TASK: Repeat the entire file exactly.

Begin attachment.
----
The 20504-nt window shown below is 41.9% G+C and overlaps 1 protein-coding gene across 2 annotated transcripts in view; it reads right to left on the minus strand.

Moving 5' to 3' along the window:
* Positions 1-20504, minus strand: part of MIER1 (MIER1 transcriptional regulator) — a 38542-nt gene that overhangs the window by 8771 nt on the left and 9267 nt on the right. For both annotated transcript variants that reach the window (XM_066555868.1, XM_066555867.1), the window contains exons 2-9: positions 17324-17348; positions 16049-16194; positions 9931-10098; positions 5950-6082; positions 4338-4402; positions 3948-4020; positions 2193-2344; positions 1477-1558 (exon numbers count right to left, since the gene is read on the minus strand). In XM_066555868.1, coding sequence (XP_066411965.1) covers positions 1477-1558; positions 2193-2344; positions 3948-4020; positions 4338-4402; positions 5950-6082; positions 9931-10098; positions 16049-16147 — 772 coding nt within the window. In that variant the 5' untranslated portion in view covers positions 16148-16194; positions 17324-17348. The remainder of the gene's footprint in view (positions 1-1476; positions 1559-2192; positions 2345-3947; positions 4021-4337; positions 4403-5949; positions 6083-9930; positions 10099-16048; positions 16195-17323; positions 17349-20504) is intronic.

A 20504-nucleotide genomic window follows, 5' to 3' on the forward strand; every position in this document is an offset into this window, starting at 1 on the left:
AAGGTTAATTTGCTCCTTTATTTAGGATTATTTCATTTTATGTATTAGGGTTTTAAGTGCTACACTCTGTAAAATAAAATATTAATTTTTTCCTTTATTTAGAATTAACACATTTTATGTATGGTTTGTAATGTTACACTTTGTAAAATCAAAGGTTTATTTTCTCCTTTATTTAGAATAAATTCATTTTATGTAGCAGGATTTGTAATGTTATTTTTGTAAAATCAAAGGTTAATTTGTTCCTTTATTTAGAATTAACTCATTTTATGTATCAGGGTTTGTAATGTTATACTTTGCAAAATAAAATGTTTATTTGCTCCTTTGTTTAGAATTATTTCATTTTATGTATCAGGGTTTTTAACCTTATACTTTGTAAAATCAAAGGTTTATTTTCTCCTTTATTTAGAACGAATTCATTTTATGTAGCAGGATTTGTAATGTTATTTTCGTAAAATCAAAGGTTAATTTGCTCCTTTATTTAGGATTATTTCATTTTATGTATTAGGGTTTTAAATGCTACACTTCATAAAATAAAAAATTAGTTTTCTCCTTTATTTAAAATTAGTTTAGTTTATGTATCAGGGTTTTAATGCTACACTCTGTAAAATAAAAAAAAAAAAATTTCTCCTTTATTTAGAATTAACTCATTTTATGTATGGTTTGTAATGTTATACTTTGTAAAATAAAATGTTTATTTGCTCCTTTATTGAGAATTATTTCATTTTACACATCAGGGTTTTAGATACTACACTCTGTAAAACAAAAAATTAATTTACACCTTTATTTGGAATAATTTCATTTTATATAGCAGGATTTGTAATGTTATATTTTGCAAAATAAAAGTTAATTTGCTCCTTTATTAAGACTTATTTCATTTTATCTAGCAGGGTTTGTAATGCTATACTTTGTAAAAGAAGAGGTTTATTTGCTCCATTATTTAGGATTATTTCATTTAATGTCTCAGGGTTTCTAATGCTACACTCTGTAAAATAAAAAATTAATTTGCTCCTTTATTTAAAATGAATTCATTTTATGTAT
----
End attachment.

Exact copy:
The 20504-nt window shown below is 41.9% G+C and overlaps 1 protein-coding gene across 2 annotated transcripts in view; it reads right to left on the minus strand.

Moving 5' to 3' along the window:
* Positions 1-20504, minus strand: part of MIER1 (MIER1 transcriptional regulator) — a 38542-nt gene that overhangs the window by 8771 nt on the left and 9267 nt on the right. For both annotated transcript variants that reach the window (XM_066555868.1, XM_066555867.1), the window contains exons 2-9: positions 17324-17348; positions 16049-16194; positions 9931-10098; positions 5950-6082; positions 4338-4402; positions 3948-4020; positions 2193-2344; positions 1477-1558 (exon numbers count right to left, since the gene is read on the minus strand). In XM_066555868.1, coding sequence (XP_066411965.1) covers positions 1477-1558; positions 2193-2344; positions 3948-4020; positions 4338-4402; positions 5950-6082; positions 9931-10098; positions 16049-16147 — 772 coding nt within the window. In that variant the 5' untranslated portion in view covers positions 16148-16194; positions 17324-17348. The remainder of the gene's footprint in view (positions 1-1476; positions 1559-2192; positions 2345-3947; positions 4021-4337; positions 4403-5949; positions 6083-9930; positions 10099-16048; positions 16195-17323; positions 17349-20504) is intronic.

A 20504-nucleotide genomic window follows, 5' to 3' on the forward strand; every position in this document is an offset into this window, starting at 1 on the left:
AAGGTTAATTTGCTCCTTTATTTAGGATTATTTCATTTTATGTATTAGGGTTTTAAGTGCTACACTCTGTAAAATAAAATATTAATTTTTTCCTTTATTTAGAATTAACACATTTTATGTATGGTTTGTAATGTTACACTTTGTAAAATCAAAGGTTTATTTTCTCCTTTATTTAGAATAAATTCATTTTATGTAGCAGGATTTGTAATGTTATTTTTGTAAAATCAAAGGTTAATTTGTTCCTTTATTTAGAATTAACTCATTTTATGTATCAGGGTTTGTAATGTTATACTTTGCAAAATAAAATGTTTATTTGCTCCTTTGTTTAGAATTATTTCATTTTATGTATCAGGGTTTTTAACCTTATACTTTGTAAAATCAAAGGTTTATTTTCTCCTTTATTTAGAACGAATTCATTTTATGTAGCAGGATTTGTAATGTTATTTTCGTAAAATCAAAGGTTAATTTGCTCCTTTATTTAGGATTATTTCATTTTATGTATTAGGGTTTTAAATGCTACACTTCATAAAATAAAAAATTAGTTTTCTCCTTTATTTAAAATTAGTTTAGTTTATGTATCAGGGTTTTAATGCTACACTCTGTAAAATAAAAAAAAAAAAATTTCTCCTTTATTTAGAATTAACTCATTTTATGTATGGTTTGTAATGTTATACTTTGTAAAATAAAATGTTTATTTGCTCCTTTATTGAGAATTATTTCATTTTACACATCAGGGTTTTAGATACTACACTCTGTAAAACAAAAAATTAATTTACACCTTTATTTGGAATAATTTCATTTTATATAGCAGGATTTGTAATGTTATATTTTGCAAAATAAAAGTTAATTTGCTCCTTTATTAAGACTTATTTCATTTTATCTAGCAGGGTTTGTAATGCTATACTTTGTAAAAGAAGAGGTTTATTTGCTCCATTATTTAGGATTATTTCATTTAATGTCTCAGGGTTTCTAATGCTACACTCTGTAAAATAAAAAATTAATTTGCTCCTTTATTTAAAATGAATTCATTTTATGTAT